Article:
Holiday Memories in the Church


If I were to ask you to describe some of your favorite holiday memories, would they include your church family?  As the current holidays are upon us, and our churches prepare for Thanksgiving feasts and Christmas cantatas, I can’t help but feel nostalgia as I remember the past. Attending the same church for 26 years has given me many memorable memories.

When fall begins, the church undergoes a transformation. Gone are the flowers of summer to be replaced by Chrysanthemums and leaves throughout the foyer and sanctuary. Yellows, oranges, browns, and golds flow from Kentucky’s native lands and into our building.

The transition into winter dons evergreen wreaths, red bows, and Christmas trees that twinkle. Porcelain figurines of wise men and shepherds are placed around Mary and Joseph looking upon the young Savior. Meals are eaten on white tablecloths, and the church calendar is full.

In my youth, I was an angel in the Christmas program. I wore white, a sparkly halo, and a big grin in front of the congregation who smiled back at me and the rest of the young children portraying the nativity scene.

A few years after, I was baptized in the pulpit, surrounded by Christmas decorations and a congregation welcoming me to the family of believers.

As I reached my teen years, I recall the first Thanksgiving meal we held in our new fellowship hall. The church had experienced growth. Needing a new place to dine together was a blessing, and a sign we were reaching others for the Kingdom. It was exciting, and the new hall was named after Mr. and Mrs.Gore. The couple were faithful members, who modeled servitude, love, and Christ to my young self. When Mrs. Gore died, I tried to cheer the spirits of Mr. Gore with Sunday morning hugs and an occasional mailed card. We developed a friendship I still treasure. He taught me that Christians in the church can contribute at any age, whether young or old. The first Thanksgiving meal in Gore Hall, without my older friend, brought tears to my eyes. But I had joy in my heart at the thought of his new home and healed body in Heaven.  

Continue on to my college years, and having a church home that made it a priority to celebrate the real reasons for the holidays, kept me accountable to attending and remembering these wonderful memories. It seems the college years for members is a time many walk away from their church and relationship with God. New found freedom and varying religious philosophy can lead our college-aged believers astray. I know this to be true because it happened to me. I thank God for parents, a pastor, and a church that kept holding on and loving me. They reminded me of my faith, and the holidays were a perfect time to do this with the focus on church unity and remembrance of why Christians celebrate holidays.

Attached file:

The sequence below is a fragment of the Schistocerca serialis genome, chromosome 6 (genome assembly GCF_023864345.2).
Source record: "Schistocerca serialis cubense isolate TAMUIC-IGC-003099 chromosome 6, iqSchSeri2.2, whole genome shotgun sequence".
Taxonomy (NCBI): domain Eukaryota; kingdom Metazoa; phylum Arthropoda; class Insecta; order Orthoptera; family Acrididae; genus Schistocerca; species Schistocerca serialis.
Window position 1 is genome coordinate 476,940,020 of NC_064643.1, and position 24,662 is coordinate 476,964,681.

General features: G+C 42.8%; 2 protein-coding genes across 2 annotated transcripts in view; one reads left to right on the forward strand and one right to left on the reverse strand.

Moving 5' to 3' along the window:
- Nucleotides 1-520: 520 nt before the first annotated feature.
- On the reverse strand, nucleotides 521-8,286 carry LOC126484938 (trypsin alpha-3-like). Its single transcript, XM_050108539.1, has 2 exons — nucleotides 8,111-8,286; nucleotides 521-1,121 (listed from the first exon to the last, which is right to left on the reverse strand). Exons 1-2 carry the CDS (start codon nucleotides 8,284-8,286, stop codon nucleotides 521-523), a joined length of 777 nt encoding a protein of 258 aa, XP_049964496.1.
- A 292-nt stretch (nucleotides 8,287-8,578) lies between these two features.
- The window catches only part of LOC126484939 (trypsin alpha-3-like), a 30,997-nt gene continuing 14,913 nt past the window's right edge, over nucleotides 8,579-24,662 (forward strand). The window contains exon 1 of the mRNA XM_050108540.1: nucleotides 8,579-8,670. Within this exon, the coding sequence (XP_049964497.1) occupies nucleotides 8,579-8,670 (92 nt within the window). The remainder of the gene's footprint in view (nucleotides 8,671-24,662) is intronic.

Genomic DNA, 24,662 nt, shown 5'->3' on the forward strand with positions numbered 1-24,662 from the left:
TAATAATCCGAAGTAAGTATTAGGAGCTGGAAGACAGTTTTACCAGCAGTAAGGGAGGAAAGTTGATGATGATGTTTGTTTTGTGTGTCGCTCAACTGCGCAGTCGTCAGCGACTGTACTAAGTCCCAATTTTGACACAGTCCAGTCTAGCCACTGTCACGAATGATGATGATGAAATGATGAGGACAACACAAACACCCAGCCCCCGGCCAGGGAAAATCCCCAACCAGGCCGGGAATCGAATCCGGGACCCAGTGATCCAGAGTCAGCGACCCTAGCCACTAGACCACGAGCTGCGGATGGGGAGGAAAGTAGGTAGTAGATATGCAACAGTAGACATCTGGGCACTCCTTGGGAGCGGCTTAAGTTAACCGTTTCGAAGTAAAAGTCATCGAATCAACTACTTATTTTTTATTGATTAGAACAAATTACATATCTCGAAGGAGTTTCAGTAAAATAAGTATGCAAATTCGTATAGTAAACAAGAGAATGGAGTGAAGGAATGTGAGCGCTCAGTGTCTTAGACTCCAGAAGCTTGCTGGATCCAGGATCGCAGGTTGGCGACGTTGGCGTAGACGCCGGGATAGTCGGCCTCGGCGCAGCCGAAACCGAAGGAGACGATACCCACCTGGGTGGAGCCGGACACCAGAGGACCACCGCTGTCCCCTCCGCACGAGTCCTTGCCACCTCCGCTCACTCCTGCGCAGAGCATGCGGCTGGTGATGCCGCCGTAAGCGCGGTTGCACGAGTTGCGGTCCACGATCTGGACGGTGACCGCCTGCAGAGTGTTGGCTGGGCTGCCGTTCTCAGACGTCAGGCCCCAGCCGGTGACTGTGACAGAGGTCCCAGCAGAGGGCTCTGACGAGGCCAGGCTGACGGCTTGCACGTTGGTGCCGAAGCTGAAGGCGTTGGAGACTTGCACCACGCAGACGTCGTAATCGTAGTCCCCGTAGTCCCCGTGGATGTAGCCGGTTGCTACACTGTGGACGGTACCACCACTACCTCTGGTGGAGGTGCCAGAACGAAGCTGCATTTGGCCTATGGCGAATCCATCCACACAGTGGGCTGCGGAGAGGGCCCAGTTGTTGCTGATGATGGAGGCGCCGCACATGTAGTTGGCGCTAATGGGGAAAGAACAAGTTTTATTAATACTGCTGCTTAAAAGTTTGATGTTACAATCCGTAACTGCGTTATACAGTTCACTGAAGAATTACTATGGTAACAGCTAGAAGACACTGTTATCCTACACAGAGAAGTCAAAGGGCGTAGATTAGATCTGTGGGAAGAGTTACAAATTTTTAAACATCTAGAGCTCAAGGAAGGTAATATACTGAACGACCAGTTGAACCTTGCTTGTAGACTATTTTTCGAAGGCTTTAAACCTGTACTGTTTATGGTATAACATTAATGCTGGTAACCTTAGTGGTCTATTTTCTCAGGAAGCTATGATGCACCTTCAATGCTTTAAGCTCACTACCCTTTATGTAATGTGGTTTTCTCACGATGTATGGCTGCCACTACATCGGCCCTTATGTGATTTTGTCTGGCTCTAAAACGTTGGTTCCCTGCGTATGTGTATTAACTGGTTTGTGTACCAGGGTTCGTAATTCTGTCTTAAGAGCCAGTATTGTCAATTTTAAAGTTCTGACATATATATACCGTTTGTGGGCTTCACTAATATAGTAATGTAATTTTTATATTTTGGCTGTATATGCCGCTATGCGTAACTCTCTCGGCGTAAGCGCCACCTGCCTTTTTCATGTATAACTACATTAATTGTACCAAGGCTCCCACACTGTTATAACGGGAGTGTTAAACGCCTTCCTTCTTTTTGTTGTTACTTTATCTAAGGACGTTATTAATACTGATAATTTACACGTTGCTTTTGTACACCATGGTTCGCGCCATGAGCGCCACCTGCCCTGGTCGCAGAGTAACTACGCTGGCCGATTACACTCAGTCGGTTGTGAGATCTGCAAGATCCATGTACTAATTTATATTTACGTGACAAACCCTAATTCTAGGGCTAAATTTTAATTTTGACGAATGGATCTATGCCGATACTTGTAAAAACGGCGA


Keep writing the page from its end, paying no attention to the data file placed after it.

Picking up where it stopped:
Yet, I know these memories did not really begin three decades ago when I was a toddler. No, these memories were set in motion 2000 years ago, when God sent a babe to save the world.

These beautiful and guiding moments from my past, moments in my church I will always cherish, were because of God and His perfect plan for me, and you. A plan that began in a manger, continued to the cross, and is still ongoing. This is what is most remarkable about our holiday memories with our church families.

God created the church, through Christ, as a benefit to us. The church is devised of all believers, of course. And though our denomination is separated into many churches throughout the world, we are still one body. We believe the same Bible truths, worship the same God, and acknowledge there is more to any holiday than food and gifts. You see, these memories are what God wants for us: fellowship, accountability, love, worship, outreach, and remembrance.

This is what the holidays are about. This is what the church is about. And it’s certainly something to celebrate this year and every year.

Just as you are making more memories in your church this season, I too am doing the same. I am fortunate enough to continue memory making at the church I grew up in, with my husband and young daughter now by my side.  As he and I see the holidays through our child’s young eyes, I continually pray she experiences and creates similar memories like those I carry. Events and moments with her Christian family she will one day look back on with joy and a smile, knowing it all really began long ago. Don’t we want our children’s fondest holiday memories to include those of the church?

As we make new memories this holiday season, may we remember to not forget those wonderful ones of the past. It’s my hope we take a moment to acknowledge and savor them. Share these memories with others, write them down, or simply close our eyes and playback those blessings God gave us.

This post was originally published in The Cumberland Presbyterian November/December 2016 Issue. For more information about this magazine, Christian resources, and the Cumberland Presbyterian denomination, please visit 


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